It’s hard to believe in less than one month an abandoned house in Springfield Gardens that was completely overrun with trash and vermin is now perhaps the most picturesque residence on the block.
The overhaul at 141-44 184 St. is due to the reporting of the Queens Chronicle, which broke the story of the property’s condition after notification by City Councilman James Sanders Jr. (D-Laurelton). A cat litter company volunteered to pay for the cleanup.
Mary Moore, 80, and her husband, Tony McFadden, 76, who live next door to the dwelling and had to endure the unsightly mess for about 15 years, had just about given up hope, when help arrived. Now, the couple can’t believe the difference.
“It’s a miracle,” McFadden said. “I never thought it could look like this. They really made a new home here. It’s just beautiful.”
Not only is all the garbage gone, but the weeds have been replaced by new grass, flower beds and tiny trees have been planted, and the windows, which had been covered by grey cement, have a fresh coat of white paint.
“They are making me jealous now,” Moore said. “The house looks better than mine. I could not believe that it turned out that well. That is beautiful.”
When Purina Tidy Cats, a producer of kitty litter products, heard about the story through the various media outlets that picked it up after the Chronicle article, it offered to step in and pay for the cleanup of the property — about $25,000 — as part of it’s new “No More PU” campaign, which aims to “take the stink out of everyday life.”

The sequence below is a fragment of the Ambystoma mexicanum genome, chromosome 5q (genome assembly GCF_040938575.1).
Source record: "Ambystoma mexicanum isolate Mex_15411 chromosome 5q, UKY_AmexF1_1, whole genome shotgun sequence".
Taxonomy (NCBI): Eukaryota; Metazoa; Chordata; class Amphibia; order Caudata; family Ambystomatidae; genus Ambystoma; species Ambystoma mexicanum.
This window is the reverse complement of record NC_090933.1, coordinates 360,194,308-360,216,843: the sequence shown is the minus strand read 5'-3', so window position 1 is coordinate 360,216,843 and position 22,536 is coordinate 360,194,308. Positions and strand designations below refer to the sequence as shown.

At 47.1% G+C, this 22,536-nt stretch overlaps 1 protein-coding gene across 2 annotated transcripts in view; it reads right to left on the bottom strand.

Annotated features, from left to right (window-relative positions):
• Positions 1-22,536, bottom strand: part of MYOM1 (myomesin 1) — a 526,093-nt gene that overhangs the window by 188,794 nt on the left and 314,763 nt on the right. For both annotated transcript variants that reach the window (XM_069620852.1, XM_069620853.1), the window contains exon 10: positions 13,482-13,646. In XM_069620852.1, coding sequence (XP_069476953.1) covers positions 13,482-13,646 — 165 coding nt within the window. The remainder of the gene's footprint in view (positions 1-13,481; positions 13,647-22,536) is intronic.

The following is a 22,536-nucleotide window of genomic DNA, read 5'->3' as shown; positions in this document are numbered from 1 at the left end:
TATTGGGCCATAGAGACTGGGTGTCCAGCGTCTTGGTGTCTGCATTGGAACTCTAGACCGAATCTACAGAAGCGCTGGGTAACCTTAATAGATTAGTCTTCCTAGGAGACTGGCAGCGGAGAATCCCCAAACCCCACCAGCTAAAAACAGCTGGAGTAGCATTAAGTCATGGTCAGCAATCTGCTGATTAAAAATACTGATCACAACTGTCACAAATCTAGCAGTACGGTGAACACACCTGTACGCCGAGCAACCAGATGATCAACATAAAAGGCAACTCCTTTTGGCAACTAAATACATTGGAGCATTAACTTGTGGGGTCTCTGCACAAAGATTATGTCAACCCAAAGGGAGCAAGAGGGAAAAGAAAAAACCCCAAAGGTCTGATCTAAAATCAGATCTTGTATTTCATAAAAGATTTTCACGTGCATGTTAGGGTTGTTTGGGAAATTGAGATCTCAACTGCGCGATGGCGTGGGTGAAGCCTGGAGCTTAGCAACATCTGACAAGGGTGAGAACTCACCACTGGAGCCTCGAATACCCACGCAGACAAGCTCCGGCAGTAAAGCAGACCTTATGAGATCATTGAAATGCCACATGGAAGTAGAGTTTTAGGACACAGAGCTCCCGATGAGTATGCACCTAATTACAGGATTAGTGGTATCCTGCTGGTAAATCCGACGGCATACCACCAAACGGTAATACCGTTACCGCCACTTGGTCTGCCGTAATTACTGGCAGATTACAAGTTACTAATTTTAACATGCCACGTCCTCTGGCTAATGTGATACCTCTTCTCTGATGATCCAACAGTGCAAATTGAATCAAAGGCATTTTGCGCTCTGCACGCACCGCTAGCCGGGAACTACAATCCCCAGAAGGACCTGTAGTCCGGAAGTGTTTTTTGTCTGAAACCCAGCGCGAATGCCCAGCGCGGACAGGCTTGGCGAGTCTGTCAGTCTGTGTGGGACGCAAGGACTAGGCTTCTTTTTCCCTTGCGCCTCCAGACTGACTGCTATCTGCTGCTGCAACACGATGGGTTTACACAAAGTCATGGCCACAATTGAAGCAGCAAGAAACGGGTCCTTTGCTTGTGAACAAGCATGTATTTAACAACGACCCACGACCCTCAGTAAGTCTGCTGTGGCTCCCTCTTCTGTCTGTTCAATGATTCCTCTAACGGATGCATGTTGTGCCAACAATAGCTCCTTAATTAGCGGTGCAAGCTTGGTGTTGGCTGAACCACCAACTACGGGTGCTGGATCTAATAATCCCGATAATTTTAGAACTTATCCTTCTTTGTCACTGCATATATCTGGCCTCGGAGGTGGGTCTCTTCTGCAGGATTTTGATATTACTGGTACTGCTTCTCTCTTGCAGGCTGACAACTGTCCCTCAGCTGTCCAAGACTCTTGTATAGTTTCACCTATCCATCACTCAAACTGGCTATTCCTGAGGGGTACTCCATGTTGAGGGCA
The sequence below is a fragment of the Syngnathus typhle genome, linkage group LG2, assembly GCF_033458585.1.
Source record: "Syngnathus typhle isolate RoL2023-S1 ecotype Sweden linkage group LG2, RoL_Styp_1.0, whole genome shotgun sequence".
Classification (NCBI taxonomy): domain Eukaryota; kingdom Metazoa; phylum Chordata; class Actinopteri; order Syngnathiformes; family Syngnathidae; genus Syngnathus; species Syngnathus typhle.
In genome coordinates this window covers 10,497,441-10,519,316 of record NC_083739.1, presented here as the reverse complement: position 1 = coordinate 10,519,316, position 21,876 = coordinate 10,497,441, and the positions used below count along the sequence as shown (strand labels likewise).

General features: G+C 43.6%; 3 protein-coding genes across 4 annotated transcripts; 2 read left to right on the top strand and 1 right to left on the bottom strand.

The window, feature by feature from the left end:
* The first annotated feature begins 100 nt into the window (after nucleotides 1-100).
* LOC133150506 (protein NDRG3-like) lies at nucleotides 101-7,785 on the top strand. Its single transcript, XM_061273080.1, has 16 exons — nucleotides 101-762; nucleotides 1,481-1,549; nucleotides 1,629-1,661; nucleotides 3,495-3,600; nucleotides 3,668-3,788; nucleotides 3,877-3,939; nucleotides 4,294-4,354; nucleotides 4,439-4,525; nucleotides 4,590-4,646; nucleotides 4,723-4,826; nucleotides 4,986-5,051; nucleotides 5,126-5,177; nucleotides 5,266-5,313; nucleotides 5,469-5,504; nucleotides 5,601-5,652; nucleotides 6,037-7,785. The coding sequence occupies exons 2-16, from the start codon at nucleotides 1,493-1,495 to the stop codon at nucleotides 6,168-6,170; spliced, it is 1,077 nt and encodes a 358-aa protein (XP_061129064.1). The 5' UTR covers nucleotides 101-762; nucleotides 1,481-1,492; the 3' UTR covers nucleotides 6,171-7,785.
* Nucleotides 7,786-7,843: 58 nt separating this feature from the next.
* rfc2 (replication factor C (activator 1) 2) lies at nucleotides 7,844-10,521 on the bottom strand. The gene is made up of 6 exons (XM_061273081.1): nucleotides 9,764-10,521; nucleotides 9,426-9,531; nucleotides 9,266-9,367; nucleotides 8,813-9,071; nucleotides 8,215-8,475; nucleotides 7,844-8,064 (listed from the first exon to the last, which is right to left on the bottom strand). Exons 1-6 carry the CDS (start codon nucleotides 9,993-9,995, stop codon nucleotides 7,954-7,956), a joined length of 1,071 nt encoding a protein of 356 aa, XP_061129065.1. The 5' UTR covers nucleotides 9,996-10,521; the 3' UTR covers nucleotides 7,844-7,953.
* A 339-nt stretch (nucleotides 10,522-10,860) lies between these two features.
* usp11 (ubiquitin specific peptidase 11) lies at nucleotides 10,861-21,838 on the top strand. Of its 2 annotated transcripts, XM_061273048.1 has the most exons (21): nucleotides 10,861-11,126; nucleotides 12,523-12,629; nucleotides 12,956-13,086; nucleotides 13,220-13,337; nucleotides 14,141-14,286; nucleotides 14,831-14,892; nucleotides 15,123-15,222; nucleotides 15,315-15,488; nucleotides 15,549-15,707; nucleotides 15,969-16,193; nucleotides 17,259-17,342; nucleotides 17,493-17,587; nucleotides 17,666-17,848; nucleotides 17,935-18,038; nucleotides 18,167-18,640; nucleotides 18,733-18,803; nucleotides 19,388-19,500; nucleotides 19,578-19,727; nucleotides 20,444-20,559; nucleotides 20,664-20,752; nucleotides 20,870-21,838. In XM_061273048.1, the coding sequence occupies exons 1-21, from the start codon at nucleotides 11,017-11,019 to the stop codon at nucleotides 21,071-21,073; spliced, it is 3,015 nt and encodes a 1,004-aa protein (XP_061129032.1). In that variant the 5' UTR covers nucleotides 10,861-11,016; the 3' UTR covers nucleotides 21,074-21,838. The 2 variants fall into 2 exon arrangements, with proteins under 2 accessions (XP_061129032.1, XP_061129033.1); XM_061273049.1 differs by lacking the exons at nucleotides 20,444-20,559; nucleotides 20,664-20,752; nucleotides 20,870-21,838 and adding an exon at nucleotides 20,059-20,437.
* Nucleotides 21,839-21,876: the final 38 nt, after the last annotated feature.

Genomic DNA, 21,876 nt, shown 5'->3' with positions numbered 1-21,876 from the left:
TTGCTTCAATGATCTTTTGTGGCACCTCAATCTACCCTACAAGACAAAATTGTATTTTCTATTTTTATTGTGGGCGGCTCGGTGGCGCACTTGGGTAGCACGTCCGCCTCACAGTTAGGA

Purina Tidy Cats is conducting cleanup projects in seven cities across the country, but the Springfield Gardens site was the first and largest of the campaign, according to Mike O’ Leary, president of Kicking Cow Promotions, an events and marketing agency that is working with the company.
Landscapers AS Construction & Landscaping of Cambria Heights revitalized the property over the course of about five days, and company owner Aaron Smith said he couldn’t be prouder of the transformation and is happy he could help Moore and McFadden love their block again.
“This is the most gorgeous boarded-up house in Southeast Queens, thanks to the help of the Queens Chronicle,” said Donovan Richards, Sanders’ chief of staff. “With the help of the Queens Chronicle, we have once again been successful in cleaning up our community.”
The dwelling is a tax lien property held in trust by BNY Mellon, according to Kevin Heine, a spokesman for the company. The servicer is MTAG Services, Heine said, which could not be reached for comment by press time. The property is the responsibility of the estate of the owner, who is deceased, until foreclosure proceedings are completed or the property is sold, according to the city Department of Finance.
Purina has agreed to maintain the property for two years. Meanwhile the city Department of Health continues to issue violations for the property to the decedent, Eleanor Lane — the last letter was postmarked April 6.